Next, we fabricated a mount bracket for each of the Bilstein shock reservoirs. Each reservoir sits in a length of split steel tubing and is held in place with a pair of screw clamps.
Here’s the final shock mount configuration. The shocks are tilted about 30 degrees from vertical and attached to lower mounts at the axle centerline. We tucked each of the reservoirs up inside the bedside, forward of the tire. This keeps them higher, out of harm’s way and away from debris that might get thrown by a tire.
We acquired a set of 2-inch diameter, 3-inch travel Bilstein bumpstops and mount cans to control the final inches of our compression travel.
A set of mounts were fabricated for the Bilstein bumpstops. Each structure serves as a mount for the bump and as a frame support spanning the weak area in the rear frame rail on F-150s and Raptors. Both of the bump mounts bolt to a frame rail, and the two mounts are bridged together with a connecting tubular member to further strengthen the assembly.
We choose a Durabak bedliner to finish the interior of the bed. Durabak is quite durable and deadens sound as well. Another plus, it’s available in a wide range of colors, but we selected plain black. An angle grinder with a flap disc was used to roughen the rest of the bed while preparing to add the bedliner coating.
With the bed prepped and cleaned with Xylol, Durabak bedliner was rolled on. The coating is made for the do-it-yourselfer and can be rolled, brushed, or sprayed. It goes on with a strong odor, but it dissipates in a couple of days, leaving a very tough surface finish. You can see one of our extended fenderwells here.
We had fabricated a hinged tire carrier to hold our 37-inch BF Goodrich Baja T/A spare. When laying flat, we secure it with a ratchet strap connected to two floor anchors. The strap and anchors are from Mac’s Custom Tie-Downs.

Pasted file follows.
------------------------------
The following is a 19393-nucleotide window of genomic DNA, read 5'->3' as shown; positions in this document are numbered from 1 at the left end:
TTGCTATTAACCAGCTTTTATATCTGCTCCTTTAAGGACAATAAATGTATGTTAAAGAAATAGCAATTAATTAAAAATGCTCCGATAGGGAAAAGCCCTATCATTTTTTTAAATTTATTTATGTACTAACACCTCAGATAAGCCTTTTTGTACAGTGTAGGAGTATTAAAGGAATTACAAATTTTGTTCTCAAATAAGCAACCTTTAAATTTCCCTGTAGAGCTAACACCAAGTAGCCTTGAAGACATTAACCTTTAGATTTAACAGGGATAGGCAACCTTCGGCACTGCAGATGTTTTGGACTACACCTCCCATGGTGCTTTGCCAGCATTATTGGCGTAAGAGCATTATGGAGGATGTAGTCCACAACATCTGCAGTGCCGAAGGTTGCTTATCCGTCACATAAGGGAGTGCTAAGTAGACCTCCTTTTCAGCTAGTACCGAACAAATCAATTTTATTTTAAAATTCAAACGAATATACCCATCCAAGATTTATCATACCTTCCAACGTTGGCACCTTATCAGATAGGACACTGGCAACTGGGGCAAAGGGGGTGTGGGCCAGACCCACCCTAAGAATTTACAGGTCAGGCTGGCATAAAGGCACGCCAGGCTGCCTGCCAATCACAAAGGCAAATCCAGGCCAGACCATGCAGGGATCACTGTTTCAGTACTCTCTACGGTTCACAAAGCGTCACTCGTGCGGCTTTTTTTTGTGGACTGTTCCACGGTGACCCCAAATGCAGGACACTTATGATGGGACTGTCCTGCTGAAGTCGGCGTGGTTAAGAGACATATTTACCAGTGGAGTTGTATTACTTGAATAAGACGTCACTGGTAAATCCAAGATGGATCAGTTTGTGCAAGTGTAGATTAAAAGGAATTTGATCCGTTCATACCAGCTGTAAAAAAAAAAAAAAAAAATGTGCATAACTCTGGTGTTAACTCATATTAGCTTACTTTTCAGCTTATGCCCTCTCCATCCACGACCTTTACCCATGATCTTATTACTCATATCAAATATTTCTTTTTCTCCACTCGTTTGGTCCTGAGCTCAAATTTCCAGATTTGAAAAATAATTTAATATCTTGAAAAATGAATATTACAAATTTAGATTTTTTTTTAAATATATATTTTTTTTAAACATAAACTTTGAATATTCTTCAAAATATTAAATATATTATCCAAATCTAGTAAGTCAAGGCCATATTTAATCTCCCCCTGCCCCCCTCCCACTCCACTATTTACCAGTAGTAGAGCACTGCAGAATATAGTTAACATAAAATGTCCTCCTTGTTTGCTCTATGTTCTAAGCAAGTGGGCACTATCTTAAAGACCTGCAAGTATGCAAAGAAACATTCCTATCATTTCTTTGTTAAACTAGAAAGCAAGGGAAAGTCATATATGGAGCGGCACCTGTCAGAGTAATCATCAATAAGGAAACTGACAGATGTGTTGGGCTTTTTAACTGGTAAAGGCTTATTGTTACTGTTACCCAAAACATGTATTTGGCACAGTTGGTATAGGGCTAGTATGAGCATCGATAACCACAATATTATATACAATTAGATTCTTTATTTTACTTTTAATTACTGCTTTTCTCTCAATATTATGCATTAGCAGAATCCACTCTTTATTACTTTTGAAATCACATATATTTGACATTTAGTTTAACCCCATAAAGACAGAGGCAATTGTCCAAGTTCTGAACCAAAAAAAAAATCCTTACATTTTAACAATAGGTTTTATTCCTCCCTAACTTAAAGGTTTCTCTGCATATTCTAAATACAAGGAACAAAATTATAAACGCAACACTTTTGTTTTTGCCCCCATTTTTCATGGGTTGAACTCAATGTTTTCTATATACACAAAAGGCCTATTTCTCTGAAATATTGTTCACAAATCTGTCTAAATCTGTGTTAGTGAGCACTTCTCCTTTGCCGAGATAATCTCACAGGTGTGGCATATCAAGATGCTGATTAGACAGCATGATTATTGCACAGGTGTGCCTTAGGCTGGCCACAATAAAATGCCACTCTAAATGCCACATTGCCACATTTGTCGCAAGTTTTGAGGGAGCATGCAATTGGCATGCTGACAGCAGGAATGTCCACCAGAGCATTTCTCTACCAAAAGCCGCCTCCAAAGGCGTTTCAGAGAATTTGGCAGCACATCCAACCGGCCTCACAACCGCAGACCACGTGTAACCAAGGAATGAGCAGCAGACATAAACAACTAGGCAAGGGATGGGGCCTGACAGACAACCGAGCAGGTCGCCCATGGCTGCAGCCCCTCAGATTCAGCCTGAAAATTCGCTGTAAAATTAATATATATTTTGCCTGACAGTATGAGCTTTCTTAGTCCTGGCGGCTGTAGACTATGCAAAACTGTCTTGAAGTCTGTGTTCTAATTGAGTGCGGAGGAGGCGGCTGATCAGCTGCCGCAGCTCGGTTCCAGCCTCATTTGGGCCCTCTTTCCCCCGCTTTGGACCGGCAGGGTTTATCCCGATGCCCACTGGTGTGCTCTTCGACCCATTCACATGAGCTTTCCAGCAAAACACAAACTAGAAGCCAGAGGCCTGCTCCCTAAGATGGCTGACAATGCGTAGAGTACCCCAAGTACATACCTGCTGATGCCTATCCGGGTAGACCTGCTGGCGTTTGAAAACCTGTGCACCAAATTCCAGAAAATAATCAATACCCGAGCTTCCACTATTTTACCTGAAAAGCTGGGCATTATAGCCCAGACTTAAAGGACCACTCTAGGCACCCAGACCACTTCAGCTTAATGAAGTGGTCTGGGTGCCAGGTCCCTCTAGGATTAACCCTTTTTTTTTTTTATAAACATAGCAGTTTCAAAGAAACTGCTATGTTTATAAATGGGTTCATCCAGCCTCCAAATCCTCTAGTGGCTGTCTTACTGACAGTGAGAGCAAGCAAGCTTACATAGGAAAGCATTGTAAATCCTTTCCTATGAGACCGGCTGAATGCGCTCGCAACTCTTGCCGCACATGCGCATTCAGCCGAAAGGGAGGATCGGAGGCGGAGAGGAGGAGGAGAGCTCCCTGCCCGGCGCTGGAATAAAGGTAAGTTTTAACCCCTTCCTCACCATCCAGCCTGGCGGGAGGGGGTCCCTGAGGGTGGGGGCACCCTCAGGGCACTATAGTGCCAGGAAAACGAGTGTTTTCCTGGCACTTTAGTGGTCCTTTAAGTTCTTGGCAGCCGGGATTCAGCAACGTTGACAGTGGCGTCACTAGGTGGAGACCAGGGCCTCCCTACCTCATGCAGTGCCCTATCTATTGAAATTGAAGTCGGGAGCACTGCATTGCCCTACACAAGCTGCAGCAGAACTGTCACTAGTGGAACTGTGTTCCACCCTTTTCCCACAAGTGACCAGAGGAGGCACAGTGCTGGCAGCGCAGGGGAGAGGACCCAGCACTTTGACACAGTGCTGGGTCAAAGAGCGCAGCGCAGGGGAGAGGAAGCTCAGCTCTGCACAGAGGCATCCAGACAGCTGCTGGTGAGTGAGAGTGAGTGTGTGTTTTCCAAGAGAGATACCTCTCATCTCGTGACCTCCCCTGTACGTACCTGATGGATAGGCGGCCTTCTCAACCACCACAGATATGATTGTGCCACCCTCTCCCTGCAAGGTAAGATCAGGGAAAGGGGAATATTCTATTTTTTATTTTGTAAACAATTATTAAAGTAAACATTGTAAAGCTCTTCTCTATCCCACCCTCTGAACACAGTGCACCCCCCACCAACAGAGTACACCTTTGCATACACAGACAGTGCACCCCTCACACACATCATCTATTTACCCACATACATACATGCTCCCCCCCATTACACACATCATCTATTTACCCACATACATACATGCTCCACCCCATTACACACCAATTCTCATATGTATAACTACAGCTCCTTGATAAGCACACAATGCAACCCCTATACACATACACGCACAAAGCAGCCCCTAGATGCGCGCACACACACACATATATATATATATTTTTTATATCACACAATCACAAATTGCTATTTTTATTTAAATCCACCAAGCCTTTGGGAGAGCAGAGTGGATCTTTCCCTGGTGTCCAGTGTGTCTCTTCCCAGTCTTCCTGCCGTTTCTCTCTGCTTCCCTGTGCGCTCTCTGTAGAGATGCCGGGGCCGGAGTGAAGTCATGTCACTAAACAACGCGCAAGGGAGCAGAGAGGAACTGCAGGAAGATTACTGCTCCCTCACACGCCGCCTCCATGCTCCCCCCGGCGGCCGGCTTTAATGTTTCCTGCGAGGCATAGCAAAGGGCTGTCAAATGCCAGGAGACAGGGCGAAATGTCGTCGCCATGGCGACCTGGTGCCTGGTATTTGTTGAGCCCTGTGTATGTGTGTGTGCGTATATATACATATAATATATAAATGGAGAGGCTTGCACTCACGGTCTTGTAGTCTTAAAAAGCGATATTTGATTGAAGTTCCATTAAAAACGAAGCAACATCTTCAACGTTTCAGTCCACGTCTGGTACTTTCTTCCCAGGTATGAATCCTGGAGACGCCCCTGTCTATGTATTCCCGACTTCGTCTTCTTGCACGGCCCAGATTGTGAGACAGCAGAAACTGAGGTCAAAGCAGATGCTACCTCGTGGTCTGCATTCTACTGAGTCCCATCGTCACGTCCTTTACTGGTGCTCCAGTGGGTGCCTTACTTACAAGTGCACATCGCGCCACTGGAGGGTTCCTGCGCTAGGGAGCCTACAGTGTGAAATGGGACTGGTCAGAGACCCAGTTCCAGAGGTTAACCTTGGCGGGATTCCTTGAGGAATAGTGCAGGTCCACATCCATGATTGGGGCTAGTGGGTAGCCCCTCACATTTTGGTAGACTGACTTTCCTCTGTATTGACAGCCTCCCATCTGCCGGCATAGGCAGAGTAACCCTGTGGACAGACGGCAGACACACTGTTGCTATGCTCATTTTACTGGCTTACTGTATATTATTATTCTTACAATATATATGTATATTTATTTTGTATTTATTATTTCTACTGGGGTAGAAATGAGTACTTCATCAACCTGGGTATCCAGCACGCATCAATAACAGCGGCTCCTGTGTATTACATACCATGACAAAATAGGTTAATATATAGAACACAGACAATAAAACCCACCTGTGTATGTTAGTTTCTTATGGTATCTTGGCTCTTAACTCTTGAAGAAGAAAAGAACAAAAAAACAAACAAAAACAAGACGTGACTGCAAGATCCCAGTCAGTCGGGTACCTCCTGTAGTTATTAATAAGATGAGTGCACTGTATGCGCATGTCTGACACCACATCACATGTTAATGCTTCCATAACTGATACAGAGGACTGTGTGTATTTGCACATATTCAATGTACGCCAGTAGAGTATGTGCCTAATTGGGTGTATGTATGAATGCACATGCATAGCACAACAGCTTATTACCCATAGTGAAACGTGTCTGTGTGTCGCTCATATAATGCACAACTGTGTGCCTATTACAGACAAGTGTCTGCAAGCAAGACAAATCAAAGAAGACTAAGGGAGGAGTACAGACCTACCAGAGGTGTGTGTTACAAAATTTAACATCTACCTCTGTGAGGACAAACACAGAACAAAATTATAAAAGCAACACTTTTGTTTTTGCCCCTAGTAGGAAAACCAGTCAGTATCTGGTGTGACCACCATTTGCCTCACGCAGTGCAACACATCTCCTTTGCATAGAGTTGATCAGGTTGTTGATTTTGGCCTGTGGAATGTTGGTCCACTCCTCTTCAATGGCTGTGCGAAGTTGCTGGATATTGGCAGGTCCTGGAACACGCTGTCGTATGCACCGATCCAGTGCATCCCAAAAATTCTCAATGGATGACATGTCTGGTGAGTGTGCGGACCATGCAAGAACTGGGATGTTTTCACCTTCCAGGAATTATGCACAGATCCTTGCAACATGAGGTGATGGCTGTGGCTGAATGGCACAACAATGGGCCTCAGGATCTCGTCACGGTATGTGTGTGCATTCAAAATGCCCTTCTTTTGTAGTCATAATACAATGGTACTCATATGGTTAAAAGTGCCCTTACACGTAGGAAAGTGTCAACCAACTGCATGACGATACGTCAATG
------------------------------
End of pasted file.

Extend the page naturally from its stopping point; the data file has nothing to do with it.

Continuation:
The tire is flipped to the upright position when we need to haul dirt bikes or cargo, strapping the tire to an anchor strip from Mac’s bolted to the bed’s side rail. We simply told the guys at Mac’s about our tire-carrier design, and they recommended a strapping solution that easily took care of our needs to secure the tire in both positions.
One of our needs was an air source to restore our tires to highway pressure after airing down for the dirt during our off-road travels. We chose to use a Smittybilt 2781 portable 12-volt air compressor. It comes with a coiled air hose, pressure gauge, and power cord in a cloth storage bag.
We tested the pump on one of our 37-inch tires. We were able to inflate a tire from 15 to 30 psi in two minutes flat, running the pump from our truck battery. The Smittybilt air compressor draws about 45 amps and is provided with a set of battery clips for easy hookup. It has a maximum restart pressure of 150 psi and provides up to 160 L/min. of air output.
We wanted a more secure mount for our Optima Yellow Top and purchased a steel battery cage from JD Fabrication.
We bolted the JD Fabrication battery cage to the factory battery shelf and can now drive over rough terrain confident our battery is fully captive in a solid mount.